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Updated: July 7, 2010 02:57 IST

India, Japan revive bid for UNSC reforms

Sandeep Dikshit
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Foreign Secretary Nirupama Rao (second right), Defence Secretary Pradeep Kumar (second left) with Japanese Vice-Defence Minister Kimito Nakae (left) and Deputy Foreign Minister of Japan Kenichiro Sasae during a meeting, in New Delhi on Tuesday.
PTI
Foreign Secretary Nirupama Rao (second right), Defence Secretary Pradeep Kumar (second left) with Japanese Vice-Defence Minister Kimito Nakae (left) and Deputy Foreign Minister of Japan Kenichiro Sasae during a meeting, in New Delhi on Tuesday.

With the United Nations deciding to begin inter-governmental negotiations on Security Council reforms, the ‘Group of Four' comprising India, Japan, Germany and Brazil has decided to revive its plans for moving ahead in unison.

After high-level talks with Japan here on Tuesday, India agreed to hold a meeting of the G-4 Foreign Ministers along with special invitee South Africa on the sidelines of the U.N. General Assembly in New York in September this year. “We have the framework of this cooperation already. We compared notes and exchanged views on how to proceed with this matter… There were lots of discussions on how to move ahead,” the officials said.

The Indian side to the 2+2 talks was led by Foreign Secretary Nirupama Rao and Defence Secretary Pradeep Kumar, while Japan was represented by Deputy Foreign Minister Kenichiro Sasae and Vice-Defence Minister Kimito Nakae. Later, the two sides held Foreign Office Consultations. Security and strategic cooperation and exchange of notes on the regional situation were the main topics of discussions at the two meetings. Talks on the regional situation covered Pakistan, Afghanistan, and Myanmar also.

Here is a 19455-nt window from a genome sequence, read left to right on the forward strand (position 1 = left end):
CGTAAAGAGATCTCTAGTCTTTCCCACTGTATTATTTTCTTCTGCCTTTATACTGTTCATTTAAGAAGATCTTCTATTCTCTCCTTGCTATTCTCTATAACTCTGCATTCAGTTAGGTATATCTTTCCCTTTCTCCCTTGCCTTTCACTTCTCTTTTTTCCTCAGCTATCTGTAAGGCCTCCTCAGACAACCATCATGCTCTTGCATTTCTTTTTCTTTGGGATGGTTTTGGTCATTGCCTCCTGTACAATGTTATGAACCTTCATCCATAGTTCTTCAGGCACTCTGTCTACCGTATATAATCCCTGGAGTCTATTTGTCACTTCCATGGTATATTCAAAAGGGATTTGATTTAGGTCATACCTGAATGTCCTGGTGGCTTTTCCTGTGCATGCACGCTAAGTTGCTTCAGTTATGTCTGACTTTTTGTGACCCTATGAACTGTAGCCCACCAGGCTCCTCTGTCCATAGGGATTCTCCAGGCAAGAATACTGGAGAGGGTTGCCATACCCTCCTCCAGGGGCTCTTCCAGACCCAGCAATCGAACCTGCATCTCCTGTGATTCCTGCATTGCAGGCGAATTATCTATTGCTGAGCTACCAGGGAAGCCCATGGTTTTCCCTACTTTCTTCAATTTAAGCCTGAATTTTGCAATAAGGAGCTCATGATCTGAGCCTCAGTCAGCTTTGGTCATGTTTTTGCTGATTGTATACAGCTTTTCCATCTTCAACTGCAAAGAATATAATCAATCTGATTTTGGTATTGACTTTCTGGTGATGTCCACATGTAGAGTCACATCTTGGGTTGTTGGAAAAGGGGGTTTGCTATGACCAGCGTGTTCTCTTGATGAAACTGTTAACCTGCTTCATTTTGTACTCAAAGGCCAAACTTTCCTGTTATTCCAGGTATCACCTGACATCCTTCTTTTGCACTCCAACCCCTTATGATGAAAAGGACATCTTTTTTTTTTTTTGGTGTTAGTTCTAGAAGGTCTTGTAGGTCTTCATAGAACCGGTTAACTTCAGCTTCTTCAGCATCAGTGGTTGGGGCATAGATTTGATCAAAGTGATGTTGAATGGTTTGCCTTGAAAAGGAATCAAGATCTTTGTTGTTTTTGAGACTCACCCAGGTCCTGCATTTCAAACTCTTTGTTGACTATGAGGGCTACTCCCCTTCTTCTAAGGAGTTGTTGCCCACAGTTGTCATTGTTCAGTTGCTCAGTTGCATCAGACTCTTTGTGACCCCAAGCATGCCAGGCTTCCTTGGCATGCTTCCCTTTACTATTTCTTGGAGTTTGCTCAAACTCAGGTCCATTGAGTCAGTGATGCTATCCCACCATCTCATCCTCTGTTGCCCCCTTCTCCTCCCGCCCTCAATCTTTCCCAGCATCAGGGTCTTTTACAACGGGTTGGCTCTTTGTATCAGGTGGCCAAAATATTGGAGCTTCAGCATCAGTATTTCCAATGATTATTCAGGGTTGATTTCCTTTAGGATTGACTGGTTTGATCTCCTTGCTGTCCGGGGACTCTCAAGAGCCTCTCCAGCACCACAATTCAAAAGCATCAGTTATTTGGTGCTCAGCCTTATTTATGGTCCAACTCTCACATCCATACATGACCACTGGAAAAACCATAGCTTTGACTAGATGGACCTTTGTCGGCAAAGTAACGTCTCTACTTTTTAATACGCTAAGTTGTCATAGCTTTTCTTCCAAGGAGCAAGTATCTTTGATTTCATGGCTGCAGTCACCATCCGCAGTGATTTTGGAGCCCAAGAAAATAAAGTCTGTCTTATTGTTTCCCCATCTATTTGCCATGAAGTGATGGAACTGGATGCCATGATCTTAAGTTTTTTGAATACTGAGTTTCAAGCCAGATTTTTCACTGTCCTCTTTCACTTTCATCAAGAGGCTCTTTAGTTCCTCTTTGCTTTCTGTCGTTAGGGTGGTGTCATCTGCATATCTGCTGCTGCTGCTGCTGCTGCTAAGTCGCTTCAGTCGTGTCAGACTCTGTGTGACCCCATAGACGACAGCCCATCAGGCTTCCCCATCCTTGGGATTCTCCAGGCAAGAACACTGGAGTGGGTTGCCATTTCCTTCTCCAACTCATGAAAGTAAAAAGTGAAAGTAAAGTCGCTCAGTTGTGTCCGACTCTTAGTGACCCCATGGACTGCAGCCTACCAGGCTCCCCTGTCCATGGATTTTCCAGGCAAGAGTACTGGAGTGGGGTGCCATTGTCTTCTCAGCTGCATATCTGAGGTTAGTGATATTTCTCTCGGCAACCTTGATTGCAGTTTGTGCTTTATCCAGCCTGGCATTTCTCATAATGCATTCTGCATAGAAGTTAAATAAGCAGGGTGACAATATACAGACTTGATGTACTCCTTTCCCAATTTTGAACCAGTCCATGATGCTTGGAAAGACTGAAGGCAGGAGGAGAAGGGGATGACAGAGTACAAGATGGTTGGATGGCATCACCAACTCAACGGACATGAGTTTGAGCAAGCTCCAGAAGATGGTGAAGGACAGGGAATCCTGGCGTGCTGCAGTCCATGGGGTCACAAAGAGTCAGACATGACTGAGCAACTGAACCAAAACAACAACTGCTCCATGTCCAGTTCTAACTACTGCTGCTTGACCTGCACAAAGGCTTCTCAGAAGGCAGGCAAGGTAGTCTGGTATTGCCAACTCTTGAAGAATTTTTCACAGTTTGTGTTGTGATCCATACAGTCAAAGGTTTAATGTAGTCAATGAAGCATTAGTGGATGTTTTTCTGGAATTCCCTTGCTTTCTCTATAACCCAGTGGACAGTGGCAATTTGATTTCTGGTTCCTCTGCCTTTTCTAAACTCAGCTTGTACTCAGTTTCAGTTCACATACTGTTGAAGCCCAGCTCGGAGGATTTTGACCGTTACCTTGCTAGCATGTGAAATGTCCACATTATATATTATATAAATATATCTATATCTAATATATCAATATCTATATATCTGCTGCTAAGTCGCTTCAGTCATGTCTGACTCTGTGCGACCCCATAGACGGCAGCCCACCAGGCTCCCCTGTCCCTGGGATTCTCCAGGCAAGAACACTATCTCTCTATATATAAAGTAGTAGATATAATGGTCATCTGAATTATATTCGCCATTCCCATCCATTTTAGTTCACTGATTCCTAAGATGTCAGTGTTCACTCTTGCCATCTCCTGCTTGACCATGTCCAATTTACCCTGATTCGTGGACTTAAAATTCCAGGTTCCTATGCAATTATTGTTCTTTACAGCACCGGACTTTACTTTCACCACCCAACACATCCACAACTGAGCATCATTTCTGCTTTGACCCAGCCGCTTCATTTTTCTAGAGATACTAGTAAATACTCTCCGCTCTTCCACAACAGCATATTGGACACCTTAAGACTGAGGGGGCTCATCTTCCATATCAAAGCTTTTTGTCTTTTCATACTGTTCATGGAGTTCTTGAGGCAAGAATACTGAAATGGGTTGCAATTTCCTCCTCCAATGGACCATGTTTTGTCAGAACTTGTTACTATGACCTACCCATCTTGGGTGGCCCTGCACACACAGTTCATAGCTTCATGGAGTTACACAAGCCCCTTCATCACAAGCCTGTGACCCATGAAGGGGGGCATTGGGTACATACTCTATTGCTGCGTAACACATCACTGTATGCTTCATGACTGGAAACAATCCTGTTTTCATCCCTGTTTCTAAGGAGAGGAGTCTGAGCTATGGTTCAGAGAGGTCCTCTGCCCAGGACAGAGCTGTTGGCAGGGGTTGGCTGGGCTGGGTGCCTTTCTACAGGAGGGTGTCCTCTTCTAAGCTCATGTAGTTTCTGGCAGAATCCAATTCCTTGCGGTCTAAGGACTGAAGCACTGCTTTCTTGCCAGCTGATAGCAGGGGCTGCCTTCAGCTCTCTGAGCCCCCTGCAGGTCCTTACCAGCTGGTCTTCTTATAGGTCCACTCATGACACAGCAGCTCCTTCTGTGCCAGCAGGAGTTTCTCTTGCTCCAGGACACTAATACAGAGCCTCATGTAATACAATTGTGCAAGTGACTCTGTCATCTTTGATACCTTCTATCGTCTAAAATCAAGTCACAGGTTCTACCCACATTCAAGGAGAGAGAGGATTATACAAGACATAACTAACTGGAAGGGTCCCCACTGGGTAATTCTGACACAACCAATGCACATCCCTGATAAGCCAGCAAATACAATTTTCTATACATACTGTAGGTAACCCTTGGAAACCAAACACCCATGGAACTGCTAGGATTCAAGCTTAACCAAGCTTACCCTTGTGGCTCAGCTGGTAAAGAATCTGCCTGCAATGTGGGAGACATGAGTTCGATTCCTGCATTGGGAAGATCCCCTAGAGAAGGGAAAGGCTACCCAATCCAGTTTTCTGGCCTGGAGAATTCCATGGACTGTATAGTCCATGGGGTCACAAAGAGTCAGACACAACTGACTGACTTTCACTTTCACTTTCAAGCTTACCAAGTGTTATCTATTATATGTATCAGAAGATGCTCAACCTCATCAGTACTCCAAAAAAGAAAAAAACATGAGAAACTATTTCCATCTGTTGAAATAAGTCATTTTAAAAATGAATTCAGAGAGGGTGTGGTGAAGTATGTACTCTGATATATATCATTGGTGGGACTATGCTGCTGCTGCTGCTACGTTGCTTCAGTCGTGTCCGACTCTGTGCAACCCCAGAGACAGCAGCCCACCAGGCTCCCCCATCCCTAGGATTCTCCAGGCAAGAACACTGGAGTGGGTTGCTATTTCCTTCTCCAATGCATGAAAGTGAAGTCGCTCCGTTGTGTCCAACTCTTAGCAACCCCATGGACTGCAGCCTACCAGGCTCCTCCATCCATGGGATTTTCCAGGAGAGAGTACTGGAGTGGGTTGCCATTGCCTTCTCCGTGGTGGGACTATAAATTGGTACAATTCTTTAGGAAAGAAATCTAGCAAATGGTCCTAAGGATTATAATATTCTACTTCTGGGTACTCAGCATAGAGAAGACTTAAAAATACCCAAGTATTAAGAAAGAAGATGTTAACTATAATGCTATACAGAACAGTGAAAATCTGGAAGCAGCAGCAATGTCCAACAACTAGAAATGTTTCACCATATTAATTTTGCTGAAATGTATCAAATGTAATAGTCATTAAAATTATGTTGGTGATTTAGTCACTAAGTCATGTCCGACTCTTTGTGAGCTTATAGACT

Officials pointed out that this was the first time India held talks in the 2+2 format (Foreign and Defence Secretaries from both sides), while for Japan this was the third such instance. “Japan has it only with very special countries like the U.S. and Australia who are both allies. Obviously the signal from the Japanese side is to increase the level of security dialogue,” observed an official.

“Having a meeting in this format is new and is the first one after the two Prime Ministers adopted the Action Plan [on security cooperation] in December last year. This enabled a detailed review of the security environment and positive discussions on all elements of the Action Plan,” said other sources.

The two sides also decided to step up maritime cooperation by expanding the joint exercises to include the navies from both countries and stepping up cooperation in anti-piracy operations off the Gulf of Aden. With piracy having spread to the high seas, both sides held discussions on further coordinating the movement of their warships.

Having held the first round of civil nuclear dialogue only last month, Ms. Rao expressed her appreciation to Japan for having taken the initiative despite local opposition. Days after the talks, the Mayors of Nagasaki and Hiroshima met Japanese Foreign Minister Katsuya Okada and protested against the opening of civil nuclear negotiations with India.

India invited Mr. Okada to visit the country and officials expect the forthcoming interaction to lead to an annual summit in the last quarter of the year.

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